• Former Punter Prevails Against Washington Redskins in Workers’ Compensation Claim
  • September 3, 2012 | Author: Gregory L. Arbogast
  • Law Firm: Semmes, Bowen & Semmes A Professional Corporation - Baltimore Office
  • Pro-Football, Inc., t/a The Washington Redskin v. Thomas J. Tupa, Jr., No. 29 (D. Md. August 22)

    In Pro-Football, Inc. v. Tupa, the Court overruled its prior decision in Rowe v. Baltimore Colts, 53 Md. App. 526 (1983) and held that a professional football player has a legitimate workers’ compensation claim in the State of Maryland when that football player is injured on the job. Additionally, the Maryland Court of Appeals held that forum selection clauses in employment contracts for workers’ compensation are void because they are preempted by Maryland statute. In so holding, the Court of Appeals upheld the Workers’ Compensation Commission’s award of benefits for Thomas Tupa, Jr., a former punter for the Washington Redskins.

    In March 2004, the Washington Redskins signed Thomas Tupa, Jr. to a four-year deal, to serve as the punter for the Washington Redskins. At the time of the contract, Mr. Tupa had a degenerative back condition, but team physicians opined that it would not affect Mr. Tupa’s ability to play football for at least a couple of years. In August 2005, in a pregame warm-up for a preseason football game, however, Mr. Tupa fell and landed on his back. After the fall, Mr. Tupa felt a sharp pain in his lower back for which he sought follow-up medical treatment. An MRI revealed that Mr. Tupa’s condition had rapidly progressed, and that he would be unable to play football for the Washington Redskins. Mr. Tupa had a second opinion in which the doctor also opined that Mr. Tupa would be unable to play football for the Washington Redskins, and that he would require surgery. Mr. Tupa opted to delay any surgical procedure, and as a result he is unable to play football for the remainder of his career. The Washington Redskins paid Mr. Tupa the remainder due on his contract.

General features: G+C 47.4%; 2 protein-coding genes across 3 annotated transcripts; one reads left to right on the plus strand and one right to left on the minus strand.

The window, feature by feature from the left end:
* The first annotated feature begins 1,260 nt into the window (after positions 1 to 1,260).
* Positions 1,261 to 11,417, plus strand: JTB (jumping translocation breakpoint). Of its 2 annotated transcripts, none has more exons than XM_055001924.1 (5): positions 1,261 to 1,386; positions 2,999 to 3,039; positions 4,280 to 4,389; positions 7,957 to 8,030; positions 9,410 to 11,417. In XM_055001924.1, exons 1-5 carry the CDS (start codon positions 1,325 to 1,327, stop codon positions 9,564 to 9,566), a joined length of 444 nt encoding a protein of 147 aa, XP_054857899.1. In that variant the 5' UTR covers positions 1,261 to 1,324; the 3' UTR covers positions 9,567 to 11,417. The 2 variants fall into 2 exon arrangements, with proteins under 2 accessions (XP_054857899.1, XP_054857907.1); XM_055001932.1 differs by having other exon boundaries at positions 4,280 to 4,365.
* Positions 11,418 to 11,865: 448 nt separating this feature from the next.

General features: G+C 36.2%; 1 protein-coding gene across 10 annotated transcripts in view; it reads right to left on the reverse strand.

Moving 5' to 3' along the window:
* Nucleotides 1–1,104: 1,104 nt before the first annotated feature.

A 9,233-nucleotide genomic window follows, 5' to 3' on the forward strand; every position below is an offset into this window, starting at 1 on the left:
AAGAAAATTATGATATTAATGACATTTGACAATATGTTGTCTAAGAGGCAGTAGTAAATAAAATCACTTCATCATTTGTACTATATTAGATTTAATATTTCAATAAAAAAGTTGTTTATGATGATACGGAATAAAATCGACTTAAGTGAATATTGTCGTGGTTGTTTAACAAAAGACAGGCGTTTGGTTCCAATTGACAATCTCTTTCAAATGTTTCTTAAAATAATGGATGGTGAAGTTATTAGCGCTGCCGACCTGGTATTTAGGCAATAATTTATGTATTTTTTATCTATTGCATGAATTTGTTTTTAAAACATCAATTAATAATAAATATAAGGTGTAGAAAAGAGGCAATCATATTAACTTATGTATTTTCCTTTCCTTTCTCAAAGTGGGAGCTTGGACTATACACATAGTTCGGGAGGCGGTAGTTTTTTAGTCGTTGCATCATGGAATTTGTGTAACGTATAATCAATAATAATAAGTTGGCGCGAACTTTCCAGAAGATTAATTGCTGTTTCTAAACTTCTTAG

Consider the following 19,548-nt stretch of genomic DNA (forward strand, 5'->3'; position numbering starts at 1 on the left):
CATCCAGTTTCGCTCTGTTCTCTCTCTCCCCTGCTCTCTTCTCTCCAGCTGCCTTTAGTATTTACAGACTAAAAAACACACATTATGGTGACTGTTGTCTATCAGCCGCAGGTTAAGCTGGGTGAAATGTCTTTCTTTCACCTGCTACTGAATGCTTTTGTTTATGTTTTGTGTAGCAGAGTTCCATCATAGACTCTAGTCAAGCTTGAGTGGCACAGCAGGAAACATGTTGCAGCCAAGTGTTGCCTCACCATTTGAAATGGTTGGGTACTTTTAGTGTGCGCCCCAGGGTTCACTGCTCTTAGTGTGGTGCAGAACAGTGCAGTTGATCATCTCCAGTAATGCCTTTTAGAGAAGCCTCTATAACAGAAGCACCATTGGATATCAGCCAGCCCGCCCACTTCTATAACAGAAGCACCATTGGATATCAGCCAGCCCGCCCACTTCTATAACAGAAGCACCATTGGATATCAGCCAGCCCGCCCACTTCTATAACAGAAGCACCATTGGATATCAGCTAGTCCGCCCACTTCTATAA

On March 30, 2007, Mr. Tupa filed a claim for workers’ compensation benefits with the Maryland Workers’ Compensation Commission. The Washington Redskins moved to dismiss that claim on the grounds that: (1) a forum selection clause in Mr. Tupa’s employment contract selected Virginia as the applicable state of all workers’ compensation claims; and (2) professional football players cannot receive workers’ compensation benefits under Maryland law. The Workers’ Compensation Commission, however, denied the Washington Redskins’ motion and entered an award on behalf of Mr. Tupa. Mr. Tupa’s award was affirmed by the Court of Special Appeals. The Washington Redskins sought certiorari which the Court of Appeals granted.

    The first issue before the Maryland Court of Appeals was whether the forum selection clause in the employment contract divested the Maryland courts of jurisdiction of this workers’ compensation case. The Court of Appeals held that the Maryland statute provides that an employee is not permitted to waive any rights under the workers’ compensation laws. Md. Code Ann., Labor and Employment § 9-104(a). Therefore, the Maryland Court of Appeals found that the Maryland statute preempted any forum selection clause in the contract because the employee was merely waiving his rights under Maryland workers’ compensation law.

    The second issue for appeal was whether a professional football player can receive workers’ compensation benefits in Maryland. In 1983, the Court of Special Appeals decided the case of Rowe v. Baltimore Colts, 53 Md. App. 526 (1983). In Rowe, the Maryland Court of Special Appeals held that since football was a violent and dangerous sport, any injuries sustained during the course of their employment as a football player were not “accidental injuries” within the meaning of the Workers’ Compensation Act. In this case, the Maryland Court of Appeals overruled Rowe, because it found that there are numerous dangerous vocations for which workers’ compensation recovery is still afforded. In fact, the NFL takes numerous precautions to protect its players from injury, and it is not the intent of the vocation to be injured. The Court of Appeals held that such a decision would render other professions, such as mine workers, too dangerous to receive workers’ compensation benefits, which the Court of Appeals deemed an absurd result. Therefore, the Court of Appeals held that professional football players can receive workers’ compensation benefits under Maryland law.